April 15, 2022, marked the 75th anniversary of the desegregation of Major League Baseball through the entrance of Jackie Robinson, wearing the uniform of the Brooklyn Dodgers. Since that April of 1947, Robinson achieved legendary status for his courage, discipline and on-field performance, not to mention his efforts after the end of his career to promote civil rights in baseball and U.S. society as a whole.
The problem is that, as frequently occurs in U.S. society, turning a person into a legend often obscures the larger story. This happens so consistently that one must conclude that this is intentional. Because the aim, in turning an individual into a legend, is to divorce their experience and work from the notion of social movements and collective action. It can also be a means to obscure the institutional obstacles to justice that such great people challenged. In the case of Jackie Robinson, the story became all about two people, and sometimes three: Jackie Robinson, Branch Rickey (founder of the Minor League system and an owner of the Brooklyn Dodgers), and sometimes an acknowledgement of the role of Jackie’s wife, Rachel Robinson. The story becomes all about the brilliance of Rickey making the decision to break the color line.
What is missed is the lengthy struggle for justice that took place in Major League Baseball. There was both a struggle for workers’ rights and there was a struggle for racial justice. These struggles became focused on the person named Jackie Robinson, but they were much larger in scope and scale.
Major League Baseball chose to racially segregate in the late 19th century. This was in the context of the growth of Jim Crow segregation. At various moments when there was a possibility of desegregation, such efforts were shut down at the top. Baseball Commissioner Kenesaw Mountain Landis was one of the major proponents of racial segregation of baseball and did everything that he could to frustrate efforts at justice during his tenure as baseball commissioner, from 1921 until his death in 1944. He and the owners were also adamant opponents of workers’ rights for players.
The creation of the Negro National League in 1920 in response to racial segregation almost immediately raised the question of the relationship between white Major League Baseball and the Negro Leagues. During off-season, players from both sets of leagues would play against one another in “unofficial” games. The Negro Leagues continued to demonstrate their excellence in every encounter with the white Major Leagues. Yet Major League Baseball remained segregated.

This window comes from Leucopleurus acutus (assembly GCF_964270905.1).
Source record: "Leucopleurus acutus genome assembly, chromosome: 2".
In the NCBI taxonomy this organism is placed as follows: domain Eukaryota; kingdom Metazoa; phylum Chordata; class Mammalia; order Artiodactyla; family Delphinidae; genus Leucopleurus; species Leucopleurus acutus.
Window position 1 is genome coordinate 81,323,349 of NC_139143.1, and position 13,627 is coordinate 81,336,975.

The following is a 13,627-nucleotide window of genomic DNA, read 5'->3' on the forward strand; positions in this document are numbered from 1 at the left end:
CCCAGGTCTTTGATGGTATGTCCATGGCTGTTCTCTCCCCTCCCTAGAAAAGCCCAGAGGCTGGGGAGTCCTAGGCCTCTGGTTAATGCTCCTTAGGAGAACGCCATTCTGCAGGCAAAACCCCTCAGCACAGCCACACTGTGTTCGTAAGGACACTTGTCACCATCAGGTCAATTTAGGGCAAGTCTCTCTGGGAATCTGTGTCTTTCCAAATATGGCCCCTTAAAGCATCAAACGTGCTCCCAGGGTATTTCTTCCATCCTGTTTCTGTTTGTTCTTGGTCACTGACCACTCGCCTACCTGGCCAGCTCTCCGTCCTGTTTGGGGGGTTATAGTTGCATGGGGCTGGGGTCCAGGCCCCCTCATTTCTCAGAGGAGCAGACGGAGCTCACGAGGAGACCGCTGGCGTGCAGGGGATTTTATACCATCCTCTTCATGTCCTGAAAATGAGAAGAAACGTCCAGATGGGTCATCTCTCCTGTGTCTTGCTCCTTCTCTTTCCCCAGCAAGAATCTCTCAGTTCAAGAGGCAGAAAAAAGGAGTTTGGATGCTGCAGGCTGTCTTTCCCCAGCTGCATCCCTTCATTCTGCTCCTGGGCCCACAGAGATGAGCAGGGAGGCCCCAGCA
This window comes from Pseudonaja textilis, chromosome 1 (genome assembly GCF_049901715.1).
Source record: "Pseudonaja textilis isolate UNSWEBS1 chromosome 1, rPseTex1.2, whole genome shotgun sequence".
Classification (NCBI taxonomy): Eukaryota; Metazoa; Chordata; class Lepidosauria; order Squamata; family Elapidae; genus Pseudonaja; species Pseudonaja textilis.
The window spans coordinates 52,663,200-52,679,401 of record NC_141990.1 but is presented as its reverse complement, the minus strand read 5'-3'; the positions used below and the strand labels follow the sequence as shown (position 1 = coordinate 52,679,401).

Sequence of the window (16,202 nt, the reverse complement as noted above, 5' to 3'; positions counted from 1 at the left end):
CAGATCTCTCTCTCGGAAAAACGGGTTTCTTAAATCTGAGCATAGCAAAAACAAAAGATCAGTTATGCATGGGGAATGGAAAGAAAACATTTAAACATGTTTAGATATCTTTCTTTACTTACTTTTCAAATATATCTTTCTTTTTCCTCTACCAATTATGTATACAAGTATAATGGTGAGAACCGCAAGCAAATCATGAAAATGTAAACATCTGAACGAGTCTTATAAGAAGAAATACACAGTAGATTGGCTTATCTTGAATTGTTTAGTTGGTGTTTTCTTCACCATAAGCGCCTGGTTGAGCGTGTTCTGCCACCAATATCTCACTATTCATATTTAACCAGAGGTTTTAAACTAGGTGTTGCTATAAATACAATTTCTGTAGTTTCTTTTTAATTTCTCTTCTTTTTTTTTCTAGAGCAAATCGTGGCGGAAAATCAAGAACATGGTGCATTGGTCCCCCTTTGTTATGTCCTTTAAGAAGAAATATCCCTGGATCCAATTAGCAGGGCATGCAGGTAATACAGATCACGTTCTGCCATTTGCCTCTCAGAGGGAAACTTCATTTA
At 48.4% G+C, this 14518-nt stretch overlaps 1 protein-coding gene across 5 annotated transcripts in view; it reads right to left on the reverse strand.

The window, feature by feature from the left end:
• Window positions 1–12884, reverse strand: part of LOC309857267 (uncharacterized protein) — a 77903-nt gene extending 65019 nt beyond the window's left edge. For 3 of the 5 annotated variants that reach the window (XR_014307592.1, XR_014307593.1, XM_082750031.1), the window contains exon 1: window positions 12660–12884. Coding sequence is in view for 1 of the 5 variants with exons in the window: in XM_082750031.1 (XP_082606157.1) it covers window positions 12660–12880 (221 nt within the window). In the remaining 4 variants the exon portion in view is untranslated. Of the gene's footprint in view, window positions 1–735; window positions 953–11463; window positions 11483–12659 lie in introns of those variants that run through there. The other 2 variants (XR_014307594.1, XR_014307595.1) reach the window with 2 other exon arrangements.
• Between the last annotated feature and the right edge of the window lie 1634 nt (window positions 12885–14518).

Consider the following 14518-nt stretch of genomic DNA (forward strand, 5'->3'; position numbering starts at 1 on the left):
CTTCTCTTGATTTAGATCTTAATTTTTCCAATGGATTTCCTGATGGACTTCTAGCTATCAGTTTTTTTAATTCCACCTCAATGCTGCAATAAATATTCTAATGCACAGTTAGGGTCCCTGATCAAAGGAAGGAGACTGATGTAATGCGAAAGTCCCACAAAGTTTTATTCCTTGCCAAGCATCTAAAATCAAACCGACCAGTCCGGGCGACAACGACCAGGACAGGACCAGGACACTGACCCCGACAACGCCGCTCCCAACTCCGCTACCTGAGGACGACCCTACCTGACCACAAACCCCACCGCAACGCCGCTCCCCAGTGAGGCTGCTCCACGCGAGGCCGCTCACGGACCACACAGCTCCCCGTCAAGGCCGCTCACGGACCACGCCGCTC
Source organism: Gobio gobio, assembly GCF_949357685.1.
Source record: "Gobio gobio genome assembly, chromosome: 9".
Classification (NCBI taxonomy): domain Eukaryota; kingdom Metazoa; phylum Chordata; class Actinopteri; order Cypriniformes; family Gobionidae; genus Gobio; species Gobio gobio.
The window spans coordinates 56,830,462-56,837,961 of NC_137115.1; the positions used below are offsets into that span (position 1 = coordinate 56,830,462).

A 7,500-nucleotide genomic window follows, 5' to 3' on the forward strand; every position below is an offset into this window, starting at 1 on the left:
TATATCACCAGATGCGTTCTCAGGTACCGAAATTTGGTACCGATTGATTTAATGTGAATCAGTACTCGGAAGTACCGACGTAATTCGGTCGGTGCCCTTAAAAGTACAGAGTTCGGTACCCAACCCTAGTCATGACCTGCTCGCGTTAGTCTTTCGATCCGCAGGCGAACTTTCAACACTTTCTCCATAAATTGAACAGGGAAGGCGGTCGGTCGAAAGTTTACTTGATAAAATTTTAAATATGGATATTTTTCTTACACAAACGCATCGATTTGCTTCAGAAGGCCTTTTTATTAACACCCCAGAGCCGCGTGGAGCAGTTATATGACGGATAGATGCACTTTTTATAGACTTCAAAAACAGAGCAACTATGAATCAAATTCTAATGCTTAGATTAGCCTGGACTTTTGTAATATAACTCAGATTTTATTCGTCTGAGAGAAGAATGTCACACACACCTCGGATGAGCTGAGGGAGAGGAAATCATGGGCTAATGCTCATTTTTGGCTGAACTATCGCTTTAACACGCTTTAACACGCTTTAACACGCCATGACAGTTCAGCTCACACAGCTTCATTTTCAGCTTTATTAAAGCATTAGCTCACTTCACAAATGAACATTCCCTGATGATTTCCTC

Within the Negro Leagues, discussions unfolded, aimed at developing a strategy for the ultimate merger of the Negro Leagues and the white Major Leagues. There were various proposals considered, including the Negro Leagues becoming part of the Minor League operation of baseball. But the thinking was along the lines of a merger, a point that has great significance in what actually unfolded in 1947 and thereafter.
Pressure for desegregation of Major League Baseball also took form as part of the growing anti-racist element of the movements of the 1930s and early 1940s. The Communist Party, for instance, as part of its larger campaigns against racism and discrimination, highlighted the unacceptable reality of Jim Crow in Major League Baseball and joined a broad front demanding change. The pressure was on, and with the death of Commissioner Landis, there were myriad possibilities as to how events could unfold.
As it turned out, Branch Rickey had his own ideas regarding the future of race and Major League Baseball. Rather than entertain the possibility of a merger of the Negro Leagues and the Major Leagues, he instead decided to identify an outstanding player from the Negro Leagues and make a “go” of it. To be clear, this takes nothing away from Jackie Robinson. But what was put in place was the slow but steady draining of the Negro Leagues of their best players until the Negro Leagues were unsustainable as a business operation.